Following the announcement of the closure of the St Francis Abbey by Diageo, City Mayor David Fitzgerald and County Council Cathoirleach Paul Cuddihy met with Jobs Minister Richard Bruton in the Department of Enterprise. Minister Bruton acknowledged the seriousness of the announcement for Kilkenny’s economy and restated that the South East is a priority jobs location for the government.
However, a spokesperson for the Department of Jobs, Enterprise and Innovation said that there would be no change in the regional aid structure in the South East that is relied upon to attract foreign investment. Kilkenny is included in the South East region and the existing plan for the South East was drawn up in 2006 and will not be reviewed until 2013, according to the department. The South East currently offers indigenous firms at the rate of 10% for large companies and 20% and 30% for medium and small firms. Other regions in Ireland such as the Border, Midlands and Western regions offer up to 35% and have historically given grant aid of 50%.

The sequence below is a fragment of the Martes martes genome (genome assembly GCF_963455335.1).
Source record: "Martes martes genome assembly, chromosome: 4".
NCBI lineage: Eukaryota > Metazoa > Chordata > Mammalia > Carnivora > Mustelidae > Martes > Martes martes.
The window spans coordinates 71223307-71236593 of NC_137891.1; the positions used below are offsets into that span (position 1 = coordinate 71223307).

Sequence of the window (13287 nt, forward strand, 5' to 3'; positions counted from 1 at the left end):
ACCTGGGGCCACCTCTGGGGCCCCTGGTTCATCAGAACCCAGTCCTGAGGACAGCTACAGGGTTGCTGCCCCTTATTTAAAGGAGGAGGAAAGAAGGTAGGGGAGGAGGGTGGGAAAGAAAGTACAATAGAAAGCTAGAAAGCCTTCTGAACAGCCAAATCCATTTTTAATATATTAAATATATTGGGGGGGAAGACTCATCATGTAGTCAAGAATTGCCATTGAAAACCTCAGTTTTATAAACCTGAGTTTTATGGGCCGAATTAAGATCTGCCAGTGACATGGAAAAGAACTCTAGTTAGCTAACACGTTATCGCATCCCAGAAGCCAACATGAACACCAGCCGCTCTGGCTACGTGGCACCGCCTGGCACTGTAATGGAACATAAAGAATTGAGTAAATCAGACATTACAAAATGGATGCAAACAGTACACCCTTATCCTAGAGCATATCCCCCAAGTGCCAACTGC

Speaking with ministers, Mayor Fitzgerald sought the support to retain the brewery visitors’ centre, which has become a major tourism attraction in recent years.
Mayor Fitzgerald told the Kilkenny People that he was seeking a commitment by Diageo to the visitors’ centre beyond 2013.
“We need to the ensure that tourism employment is retained despite the bad news on the brewing jobs. Tourists come from across Europe to visit the home of Kilkenny beer,” he said.
Cllr Cuddihy emphasised that the government was committed to job creation as its top priority. Since coming in to Government. Environment Minister Phil Hogan has ensured a number of key projects are funded including a €13 million extension to St Luke’s Hospital.
Both local leaders said the meeting was one of a number of steps in Kilkenny they are taking to retain and create new job prospects.
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